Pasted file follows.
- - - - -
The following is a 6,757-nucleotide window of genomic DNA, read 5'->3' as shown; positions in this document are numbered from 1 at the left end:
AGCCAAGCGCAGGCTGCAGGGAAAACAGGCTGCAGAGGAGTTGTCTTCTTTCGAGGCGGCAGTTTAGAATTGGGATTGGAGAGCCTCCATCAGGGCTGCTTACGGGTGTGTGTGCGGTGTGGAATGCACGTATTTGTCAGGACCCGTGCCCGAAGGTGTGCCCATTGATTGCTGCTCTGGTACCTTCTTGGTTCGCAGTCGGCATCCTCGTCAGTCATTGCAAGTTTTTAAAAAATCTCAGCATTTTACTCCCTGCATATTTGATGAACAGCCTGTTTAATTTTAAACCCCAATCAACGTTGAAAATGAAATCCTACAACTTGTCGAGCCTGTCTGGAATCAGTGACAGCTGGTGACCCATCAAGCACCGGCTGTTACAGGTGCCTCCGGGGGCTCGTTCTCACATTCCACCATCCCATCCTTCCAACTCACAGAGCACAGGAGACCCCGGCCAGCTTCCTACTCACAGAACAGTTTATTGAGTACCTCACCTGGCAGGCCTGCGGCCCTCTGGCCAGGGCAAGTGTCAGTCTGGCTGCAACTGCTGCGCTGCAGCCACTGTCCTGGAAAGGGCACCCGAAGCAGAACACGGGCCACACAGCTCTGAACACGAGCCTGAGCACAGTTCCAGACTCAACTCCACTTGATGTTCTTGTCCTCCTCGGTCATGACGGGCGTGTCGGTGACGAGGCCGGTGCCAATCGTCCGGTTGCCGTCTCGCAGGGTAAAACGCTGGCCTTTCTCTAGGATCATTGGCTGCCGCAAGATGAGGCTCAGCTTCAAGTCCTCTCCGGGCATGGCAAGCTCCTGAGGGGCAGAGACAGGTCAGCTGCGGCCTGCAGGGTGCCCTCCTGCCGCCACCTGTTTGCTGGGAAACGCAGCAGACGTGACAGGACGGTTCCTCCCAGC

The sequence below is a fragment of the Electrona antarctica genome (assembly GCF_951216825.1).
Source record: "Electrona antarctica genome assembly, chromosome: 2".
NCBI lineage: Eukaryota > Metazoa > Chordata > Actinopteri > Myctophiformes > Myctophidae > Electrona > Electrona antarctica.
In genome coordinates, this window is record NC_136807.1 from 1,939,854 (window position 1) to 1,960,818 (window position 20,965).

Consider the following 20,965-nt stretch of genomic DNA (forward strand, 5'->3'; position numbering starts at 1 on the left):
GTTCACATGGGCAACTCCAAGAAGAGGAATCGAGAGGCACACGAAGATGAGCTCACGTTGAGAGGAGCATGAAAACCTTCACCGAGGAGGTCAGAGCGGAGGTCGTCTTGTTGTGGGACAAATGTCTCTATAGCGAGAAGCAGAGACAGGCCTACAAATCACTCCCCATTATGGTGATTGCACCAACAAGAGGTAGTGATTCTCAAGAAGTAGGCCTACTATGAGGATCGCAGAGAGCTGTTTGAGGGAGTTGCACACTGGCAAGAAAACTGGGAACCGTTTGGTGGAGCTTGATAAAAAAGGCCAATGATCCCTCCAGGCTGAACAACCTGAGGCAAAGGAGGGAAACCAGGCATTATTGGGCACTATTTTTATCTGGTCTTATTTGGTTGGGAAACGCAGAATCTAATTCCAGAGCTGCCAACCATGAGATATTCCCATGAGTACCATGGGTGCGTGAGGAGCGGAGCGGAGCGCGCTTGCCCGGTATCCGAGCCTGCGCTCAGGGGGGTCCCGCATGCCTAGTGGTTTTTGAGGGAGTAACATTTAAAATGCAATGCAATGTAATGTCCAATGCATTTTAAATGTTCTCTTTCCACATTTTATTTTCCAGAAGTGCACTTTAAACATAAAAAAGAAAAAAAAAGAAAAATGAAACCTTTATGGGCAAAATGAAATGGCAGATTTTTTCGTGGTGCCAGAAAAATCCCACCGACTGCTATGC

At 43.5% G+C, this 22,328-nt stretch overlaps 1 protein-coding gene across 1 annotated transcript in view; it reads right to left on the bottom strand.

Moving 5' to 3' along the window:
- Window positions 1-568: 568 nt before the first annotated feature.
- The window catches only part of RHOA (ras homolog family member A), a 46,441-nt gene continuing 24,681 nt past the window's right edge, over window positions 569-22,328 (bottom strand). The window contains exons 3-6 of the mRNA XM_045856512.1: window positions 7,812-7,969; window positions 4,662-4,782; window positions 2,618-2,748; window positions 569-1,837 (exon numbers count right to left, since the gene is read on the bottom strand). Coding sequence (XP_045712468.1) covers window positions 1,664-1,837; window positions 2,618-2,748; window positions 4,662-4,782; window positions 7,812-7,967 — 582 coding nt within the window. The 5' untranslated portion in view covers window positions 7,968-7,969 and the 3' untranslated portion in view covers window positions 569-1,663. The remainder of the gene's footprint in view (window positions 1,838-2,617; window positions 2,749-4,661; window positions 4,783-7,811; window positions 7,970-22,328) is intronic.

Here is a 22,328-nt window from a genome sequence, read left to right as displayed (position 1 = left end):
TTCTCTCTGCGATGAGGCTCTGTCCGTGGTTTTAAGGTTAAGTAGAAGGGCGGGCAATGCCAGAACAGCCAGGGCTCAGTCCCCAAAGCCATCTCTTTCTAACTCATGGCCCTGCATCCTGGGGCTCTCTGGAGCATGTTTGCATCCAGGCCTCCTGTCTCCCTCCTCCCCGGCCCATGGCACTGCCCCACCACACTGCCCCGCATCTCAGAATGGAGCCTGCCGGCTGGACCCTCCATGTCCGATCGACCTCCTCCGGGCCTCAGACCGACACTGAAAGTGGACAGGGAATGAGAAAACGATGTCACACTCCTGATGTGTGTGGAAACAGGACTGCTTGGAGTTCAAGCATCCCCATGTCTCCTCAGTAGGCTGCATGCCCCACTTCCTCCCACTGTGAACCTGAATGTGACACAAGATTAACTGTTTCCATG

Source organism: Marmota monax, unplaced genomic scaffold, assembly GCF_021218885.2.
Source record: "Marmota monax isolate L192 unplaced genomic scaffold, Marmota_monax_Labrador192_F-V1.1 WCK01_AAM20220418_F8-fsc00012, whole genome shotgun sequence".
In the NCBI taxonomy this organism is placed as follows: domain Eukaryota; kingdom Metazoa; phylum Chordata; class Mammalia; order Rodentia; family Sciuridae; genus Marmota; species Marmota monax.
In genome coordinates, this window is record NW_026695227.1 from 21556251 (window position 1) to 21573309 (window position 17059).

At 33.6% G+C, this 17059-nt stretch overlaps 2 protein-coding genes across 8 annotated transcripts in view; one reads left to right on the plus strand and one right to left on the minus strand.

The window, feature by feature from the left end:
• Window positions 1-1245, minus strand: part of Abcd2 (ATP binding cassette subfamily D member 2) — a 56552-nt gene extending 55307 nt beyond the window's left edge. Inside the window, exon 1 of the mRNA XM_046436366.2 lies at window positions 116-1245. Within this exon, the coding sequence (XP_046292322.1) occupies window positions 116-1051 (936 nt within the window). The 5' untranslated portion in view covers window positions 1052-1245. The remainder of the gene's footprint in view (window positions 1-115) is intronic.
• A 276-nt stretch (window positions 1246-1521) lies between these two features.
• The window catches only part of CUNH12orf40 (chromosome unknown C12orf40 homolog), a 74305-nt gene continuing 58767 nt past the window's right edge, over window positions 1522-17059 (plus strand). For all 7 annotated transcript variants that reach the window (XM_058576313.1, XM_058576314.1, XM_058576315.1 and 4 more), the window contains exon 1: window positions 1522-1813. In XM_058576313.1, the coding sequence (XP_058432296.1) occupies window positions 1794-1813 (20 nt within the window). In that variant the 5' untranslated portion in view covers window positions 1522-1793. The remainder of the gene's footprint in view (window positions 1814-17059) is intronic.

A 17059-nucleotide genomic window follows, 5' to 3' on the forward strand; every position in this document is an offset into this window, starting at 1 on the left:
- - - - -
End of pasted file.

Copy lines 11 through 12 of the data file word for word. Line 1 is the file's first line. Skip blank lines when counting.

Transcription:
- Window positions 1-568: 568 nt before the first annotated feature.
- The window catches only part of RHOA (ras homolog family member A), a 46,441-nt gene continuing 24,681 nt past the window's right edge, over window positions 569-22,328 (bottom strand). The window contains exons 3-6 of the mRNA XM_045856512.1: window positions 7,812-7,969; window positions 4,662-4,782; window positions 2,618-2,748; window positions 569-1,837 (exon numbers count right to left, since the gene is read on the bottom strand). Coding sequence (XP_045712468.1) covers window positions 1,664-1,837; window positions 2,618-2,748; window positions 4,662-4,782; window positions 7,812-7,967 — 582 coding nt within the window. The 5' untranslated portion in view covers window positions 7,968-7,969 and the 3' untranslated portion in view covers window positions 569-1,663. The remainder of the gene's footprint in view (window positions 1,838-2,617; window positions 2,749-4,661; window positions 4,783-7,811; window positions 7,970-22,328) is intronic.